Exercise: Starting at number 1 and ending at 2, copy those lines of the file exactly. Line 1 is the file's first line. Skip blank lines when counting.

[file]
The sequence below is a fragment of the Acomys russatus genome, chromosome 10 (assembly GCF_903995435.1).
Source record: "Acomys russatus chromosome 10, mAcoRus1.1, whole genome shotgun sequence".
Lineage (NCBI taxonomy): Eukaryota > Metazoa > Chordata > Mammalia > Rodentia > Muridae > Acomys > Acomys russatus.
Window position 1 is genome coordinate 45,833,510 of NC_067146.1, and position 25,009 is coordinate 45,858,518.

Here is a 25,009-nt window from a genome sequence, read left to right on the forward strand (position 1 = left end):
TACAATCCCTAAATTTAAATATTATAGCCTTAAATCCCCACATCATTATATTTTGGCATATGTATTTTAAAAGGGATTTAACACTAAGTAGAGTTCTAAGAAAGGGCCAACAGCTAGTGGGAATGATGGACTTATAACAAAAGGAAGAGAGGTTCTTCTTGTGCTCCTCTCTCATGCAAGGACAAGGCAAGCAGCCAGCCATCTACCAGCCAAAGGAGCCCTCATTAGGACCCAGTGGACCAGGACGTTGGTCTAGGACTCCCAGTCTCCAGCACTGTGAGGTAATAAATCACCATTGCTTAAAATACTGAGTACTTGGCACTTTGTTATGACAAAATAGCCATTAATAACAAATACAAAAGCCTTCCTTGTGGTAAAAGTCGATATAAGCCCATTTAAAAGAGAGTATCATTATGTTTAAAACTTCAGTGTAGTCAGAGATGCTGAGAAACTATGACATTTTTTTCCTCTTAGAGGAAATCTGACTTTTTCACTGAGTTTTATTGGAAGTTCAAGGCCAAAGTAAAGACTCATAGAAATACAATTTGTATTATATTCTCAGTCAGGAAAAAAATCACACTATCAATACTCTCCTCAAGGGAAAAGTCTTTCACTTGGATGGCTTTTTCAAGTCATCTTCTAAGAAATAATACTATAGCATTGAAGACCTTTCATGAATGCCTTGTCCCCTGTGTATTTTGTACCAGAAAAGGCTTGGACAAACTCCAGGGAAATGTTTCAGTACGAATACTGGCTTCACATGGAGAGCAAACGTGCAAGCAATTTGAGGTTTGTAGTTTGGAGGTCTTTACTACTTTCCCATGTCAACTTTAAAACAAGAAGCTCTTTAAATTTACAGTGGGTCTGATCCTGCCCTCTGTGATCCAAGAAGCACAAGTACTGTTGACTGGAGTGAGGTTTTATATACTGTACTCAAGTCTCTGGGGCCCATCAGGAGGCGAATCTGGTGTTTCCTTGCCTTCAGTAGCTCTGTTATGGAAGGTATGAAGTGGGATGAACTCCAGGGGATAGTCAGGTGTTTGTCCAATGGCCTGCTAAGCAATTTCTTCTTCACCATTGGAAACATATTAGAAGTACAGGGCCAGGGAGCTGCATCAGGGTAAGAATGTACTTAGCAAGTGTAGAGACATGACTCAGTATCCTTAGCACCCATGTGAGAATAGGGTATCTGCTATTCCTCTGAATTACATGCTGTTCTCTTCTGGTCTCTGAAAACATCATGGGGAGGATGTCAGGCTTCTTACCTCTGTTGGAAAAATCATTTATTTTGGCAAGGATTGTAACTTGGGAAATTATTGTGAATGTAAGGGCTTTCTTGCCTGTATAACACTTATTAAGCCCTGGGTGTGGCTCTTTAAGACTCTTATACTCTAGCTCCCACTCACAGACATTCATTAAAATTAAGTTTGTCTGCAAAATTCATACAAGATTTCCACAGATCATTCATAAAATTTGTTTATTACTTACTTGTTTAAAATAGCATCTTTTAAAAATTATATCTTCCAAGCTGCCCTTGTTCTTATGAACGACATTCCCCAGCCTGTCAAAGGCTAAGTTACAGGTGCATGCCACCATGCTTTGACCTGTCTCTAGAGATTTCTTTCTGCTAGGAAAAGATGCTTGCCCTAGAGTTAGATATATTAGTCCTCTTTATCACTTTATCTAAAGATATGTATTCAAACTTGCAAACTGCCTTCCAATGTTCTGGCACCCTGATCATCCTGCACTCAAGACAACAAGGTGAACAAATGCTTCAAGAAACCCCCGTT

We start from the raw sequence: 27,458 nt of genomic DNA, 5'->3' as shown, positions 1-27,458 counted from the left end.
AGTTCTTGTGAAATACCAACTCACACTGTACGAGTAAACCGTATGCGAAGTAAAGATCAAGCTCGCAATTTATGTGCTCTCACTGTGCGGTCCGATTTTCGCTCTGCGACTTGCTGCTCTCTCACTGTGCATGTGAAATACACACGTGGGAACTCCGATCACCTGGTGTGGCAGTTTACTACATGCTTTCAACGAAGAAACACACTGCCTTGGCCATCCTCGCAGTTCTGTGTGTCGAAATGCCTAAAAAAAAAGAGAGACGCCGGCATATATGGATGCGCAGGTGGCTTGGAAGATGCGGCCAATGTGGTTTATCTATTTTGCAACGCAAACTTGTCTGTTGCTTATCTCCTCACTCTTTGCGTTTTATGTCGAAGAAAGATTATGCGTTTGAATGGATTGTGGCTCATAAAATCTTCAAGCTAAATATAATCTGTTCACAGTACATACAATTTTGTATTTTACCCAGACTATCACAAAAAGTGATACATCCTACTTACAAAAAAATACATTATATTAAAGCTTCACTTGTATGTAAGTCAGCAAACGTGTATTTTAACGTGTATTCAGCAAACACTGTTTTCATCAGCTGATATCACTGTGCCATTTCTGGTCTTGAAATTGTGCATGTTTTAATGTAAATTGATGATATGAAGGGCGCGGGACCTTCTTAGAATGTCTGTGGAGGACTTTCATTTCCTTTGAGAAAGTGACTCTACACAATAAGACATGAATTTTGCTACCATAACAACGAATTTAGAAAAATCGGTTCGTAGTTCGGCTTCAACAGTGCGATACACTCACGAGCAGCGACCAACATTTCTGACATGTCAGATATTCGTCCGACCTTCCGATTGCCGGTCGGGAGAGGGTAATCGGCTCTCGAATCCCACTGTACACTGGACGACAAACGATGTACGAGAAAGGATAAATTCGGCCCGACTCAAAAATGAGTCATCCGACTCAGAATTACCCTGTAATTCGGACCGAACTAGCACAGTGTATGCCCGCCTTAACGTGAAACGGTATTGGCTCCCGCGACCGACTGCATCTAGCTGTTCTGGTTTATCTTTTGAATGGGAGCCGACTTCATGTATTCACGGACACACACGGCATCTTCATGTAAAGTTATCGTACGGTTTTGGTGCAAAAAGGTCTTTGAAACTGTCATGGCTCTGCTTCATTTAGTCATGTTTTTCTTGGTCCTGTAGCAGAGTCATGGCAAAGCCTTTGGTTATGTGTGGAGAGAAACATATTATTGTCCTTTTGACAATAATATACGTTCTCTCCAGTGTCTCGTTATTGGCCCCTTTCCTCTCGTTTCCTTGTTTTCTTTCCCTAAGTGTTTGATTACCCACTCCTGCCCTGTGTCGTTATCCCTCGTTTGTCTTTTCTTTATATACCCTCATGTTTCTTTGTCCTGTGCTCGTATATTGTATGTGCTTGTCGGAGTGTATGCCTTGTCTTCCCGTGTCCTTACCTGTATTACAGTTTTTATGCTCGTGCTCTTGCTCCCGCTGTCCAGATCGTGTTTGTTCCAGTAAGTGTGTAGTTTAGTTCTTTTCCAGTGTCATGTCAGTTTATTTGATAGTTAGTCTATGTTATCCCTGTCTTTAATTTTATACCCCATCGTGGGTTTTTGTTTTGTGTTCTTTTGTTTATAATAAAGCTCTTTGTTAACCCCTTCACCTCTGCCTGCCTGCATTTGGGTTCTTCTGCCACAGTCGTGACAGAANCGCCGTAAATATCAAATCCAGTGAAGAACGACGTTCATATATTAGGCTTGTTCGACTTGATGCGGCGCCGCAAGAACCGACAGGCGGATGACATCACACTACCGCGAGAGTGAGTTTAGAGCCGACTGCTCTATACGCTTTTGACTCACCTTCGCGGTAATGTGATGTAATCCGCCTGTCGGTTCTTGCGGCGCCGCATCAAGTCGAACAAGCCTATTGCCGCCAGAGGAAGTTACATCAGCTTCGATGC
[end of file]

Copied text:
The sequence below is a fragment of the Acomys russatus genome, chromosome 10 (assembly GCF_903995435.1).
Source record: "Acomys russatus chromosome 10, mAcoRus1.1, whole genome shotgun sequence".